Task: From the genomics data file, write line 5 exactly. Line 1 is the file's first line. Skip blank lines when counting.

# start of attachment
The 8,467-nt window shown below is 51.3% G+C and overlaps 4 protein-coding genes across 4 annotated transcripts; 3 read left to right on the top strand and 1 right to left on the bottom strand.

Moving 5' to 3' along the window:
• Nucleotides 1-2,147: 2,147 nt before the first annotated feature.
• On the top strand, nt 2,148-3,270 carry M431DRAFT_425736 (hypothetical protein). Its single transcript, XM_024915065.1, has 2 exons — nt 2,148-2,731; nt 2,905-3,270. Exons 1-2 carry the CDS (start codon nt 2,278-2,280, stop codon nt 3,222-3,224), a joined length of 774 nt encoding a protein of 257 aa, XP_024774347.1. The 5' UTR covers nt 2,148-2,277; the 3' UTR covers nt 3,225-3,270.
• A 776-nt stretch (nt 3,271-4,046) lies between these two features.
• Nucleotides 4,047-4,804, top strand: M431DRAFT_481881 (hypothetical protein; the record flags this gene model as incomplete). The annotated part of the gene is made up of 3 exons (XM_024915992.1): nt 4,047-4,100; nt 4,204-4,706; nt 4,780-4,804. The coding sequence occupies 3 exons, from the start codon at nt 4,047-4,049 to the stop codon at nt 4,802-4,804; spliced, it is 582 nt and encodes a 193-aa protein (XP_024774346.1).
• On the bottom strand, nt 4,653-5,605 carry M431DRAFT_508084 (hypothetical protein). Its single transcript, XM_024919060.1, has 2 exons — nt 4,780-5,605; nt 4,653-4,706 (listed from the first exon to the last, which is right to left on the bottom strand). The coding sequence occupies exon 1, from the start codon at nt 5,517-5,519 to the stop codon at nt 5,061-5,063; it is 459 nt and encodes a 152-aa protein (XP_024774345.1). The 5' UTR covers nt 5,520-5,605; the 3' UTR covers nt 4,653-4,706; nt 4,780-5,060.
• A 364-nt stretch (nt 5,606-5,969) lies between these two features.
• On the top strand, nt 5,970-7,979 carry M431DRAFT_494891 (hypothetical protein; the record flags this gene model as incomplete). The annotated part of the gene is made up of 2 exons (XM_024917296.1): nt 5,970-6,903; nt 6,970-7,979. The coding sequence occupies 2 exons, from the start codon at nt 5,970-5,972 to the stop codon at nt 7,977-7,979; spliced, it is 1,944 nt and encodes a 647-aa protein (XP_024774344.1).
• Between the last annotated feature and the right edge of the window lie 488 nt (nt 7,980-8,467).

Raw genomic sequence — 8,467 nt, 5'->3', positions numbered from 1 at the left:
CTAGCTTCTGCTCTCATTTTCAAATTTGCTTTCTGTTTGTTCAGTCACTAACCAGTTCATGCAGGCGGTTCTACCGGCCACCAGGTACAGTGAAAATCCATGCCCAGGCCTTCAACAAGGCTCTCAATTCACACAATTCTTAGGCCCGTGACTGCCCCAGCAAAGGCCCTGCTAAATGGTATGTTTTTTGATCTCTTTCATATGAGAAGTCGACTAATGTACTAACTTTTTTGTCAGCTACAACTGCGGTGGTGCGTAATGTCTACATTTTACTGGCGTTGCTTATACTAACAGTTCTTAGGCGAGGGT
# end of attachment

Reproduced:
• A 776-nt stretch (nt 3,271-4,046) lies between these two features.